Also for our new “Why Do We Even Bother Getting Out of Bed Anymore?” category comes the news from our neighbor to the north that the financial mess has chalked up its first victim. The Minnesota Museum of American Art has announced that it will shut its doors come January. Although they’ve said it will only be on a temporary basis, the St. Paul-based museum has long suffered from a whole string of setbacks, from rising deficits to trimming budgets and staff on a regular basis in an effort to try and make due, so the long-term outlook looks bleak at the moment. And St. Paul is probably a little too far away from Los Angeles for Eli Broad to step in and throw them some sunshine. Here’s a bit:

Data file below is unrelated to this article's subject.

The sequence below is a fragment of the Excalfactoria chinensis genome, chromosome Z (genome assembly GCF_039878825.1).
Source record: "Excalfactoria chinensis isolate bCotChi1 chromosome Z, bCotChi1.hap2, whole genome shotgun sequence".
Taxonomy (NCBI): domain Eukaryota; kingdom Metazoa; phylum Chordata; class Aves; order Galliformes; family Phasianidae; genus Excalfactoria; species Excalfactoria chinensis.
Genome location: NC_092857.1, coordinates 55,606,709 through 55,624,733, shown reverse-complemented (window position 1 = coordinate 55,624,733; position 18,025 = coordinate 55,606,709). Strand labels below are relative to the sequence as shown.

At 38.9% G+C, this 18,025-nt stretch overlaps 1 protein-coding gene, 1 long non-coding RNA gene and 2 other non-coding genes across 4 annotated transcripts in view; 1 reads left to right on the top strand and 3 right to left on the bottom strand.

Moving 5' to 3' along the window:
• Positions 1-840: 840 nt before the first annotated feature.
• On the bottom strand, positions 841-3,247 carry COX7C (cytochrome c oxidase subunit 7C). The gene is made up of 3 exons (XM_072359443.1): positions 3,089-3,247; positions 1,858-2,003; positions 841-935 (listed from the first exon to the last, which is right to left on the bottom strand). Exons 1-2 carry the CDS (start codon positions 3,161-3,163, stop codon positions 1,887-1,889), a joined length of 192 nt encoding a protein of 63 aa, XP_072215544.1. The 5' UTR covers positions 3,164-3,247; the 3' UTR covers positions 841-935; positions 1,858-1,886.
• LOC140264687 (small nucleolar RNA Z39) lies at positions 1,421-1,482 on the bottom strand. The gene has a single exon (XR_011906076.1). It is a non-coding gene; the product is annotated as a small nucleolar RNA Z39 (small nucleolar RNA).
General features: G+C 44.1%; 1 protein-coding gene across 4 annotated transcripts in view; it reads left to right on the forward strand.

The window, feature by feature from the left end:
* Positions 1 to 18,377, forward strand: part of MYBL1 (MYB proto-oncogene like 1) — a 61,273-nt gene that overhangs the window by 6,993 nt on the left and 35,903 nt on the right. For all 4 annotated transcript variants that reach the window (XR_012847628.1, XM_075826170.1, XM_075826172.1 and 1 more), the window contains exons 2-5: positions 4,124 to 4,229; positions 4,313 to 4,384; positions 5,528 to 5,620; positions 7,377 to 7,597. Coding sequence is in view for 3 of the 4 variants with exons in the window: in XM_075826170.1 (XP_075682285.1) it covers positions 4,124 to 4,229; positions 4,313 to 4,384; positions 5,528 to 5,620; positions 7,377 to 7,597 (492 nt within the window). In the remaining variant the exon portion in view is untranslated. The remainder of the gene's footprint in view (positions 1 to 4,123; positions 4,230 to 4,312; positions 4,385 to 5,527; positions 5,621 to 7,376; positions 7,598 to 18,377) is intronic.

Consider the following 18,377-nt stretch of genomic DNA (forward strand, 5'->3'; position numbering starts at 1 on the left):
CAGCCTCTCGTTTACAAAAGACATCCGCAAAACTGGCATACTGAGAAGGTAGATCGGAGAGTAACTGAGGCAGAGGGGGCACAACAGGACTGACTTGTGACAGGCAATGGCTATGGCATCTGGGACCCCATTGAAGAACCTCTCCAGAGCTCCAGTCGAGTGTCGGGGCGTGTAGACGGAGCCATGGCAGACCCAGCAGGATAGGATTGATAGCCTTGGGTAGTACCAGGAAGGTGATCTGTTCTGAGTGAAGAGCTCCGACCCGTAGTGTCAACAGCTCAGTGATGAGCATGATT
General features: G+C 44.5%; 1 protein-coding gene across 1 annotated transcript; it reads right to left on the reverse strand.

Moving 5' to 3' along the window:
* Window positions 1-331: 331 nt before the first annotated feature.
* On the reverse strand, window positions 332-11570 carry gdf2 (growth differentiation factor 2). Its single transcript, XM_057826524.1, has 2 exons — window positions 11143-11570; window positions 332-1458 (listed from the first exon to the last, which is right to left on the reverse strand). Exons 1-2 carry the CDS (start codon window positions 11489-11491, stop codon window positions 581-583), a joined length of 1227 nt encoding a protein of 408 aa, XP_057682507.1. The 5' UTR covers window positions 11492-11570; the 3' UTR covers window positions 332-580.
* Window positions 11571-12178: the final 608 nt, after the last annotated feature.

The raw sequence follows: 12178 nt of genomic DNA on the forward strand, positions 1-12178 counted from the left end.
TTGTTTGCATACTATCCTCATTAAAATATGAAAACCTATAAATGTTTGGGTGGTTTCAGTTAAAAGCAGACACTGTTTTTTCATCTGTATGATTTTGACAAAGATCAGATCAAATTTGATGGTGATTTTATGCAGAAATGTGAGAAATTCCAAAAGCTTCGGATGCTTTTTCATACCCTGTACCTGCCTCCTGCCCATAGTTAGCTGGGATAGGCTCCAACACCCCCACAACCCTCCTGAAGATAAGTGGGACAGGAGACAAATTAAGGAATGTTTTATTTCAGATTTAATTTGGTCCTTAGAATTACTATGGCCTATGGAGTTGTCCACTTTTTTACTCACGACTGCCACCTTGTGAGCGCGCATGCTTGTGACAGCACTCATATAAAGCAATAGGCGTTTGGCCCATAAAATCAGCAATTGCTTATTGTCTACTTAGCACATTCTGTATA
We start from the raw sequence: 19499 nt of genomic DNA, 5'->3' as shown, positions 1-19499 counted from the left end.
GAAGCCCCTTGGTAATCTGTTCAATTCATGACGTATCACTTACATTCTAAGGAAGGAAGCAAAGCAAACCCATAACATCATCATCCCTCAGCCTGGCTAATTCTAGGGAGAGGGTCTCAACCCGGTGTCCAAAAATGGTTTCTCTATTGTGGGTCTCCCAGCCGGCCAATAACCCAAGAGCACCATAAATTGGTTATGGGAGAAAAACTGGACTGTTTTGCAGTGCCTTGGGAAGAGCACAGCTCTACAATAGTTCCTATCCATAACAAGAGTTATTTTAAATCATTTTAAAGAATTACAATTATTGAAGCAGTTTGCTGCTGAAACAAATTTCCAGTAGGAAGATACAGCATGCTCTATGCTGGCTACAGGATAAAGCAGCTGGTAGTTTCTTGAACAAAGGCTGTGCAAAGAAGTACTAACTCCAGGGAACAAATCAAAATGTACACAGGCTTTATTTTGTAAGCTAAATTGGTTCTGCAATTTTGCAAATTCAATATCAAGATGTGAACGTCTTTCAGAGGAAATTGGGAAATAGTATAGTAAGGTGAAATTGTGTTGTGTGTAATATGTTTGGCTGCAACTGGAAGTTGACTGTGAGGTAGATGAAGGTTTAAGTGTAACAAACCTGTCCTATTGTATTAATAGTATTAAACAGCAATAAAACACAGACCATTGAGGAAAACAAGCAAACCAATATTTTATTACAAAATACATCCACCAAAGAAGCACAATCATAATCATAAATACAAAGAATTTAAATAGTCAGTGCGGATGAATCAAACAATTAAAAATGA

The museum has been in decline since the late 1980s, when it failed to raise $25 million for a new building and endowment project. It sold its former home in the Art Deco-style Jemne Building, sold off an Asian art collection, changed its name to focus on American art and consolidated its programs at nearby Landmark Center. In the past decade the museum continually downsized, trimming its annual budget from $800,000 in 1998 to about $700,000 last year and reducing full-time staff from 13 to three this summer.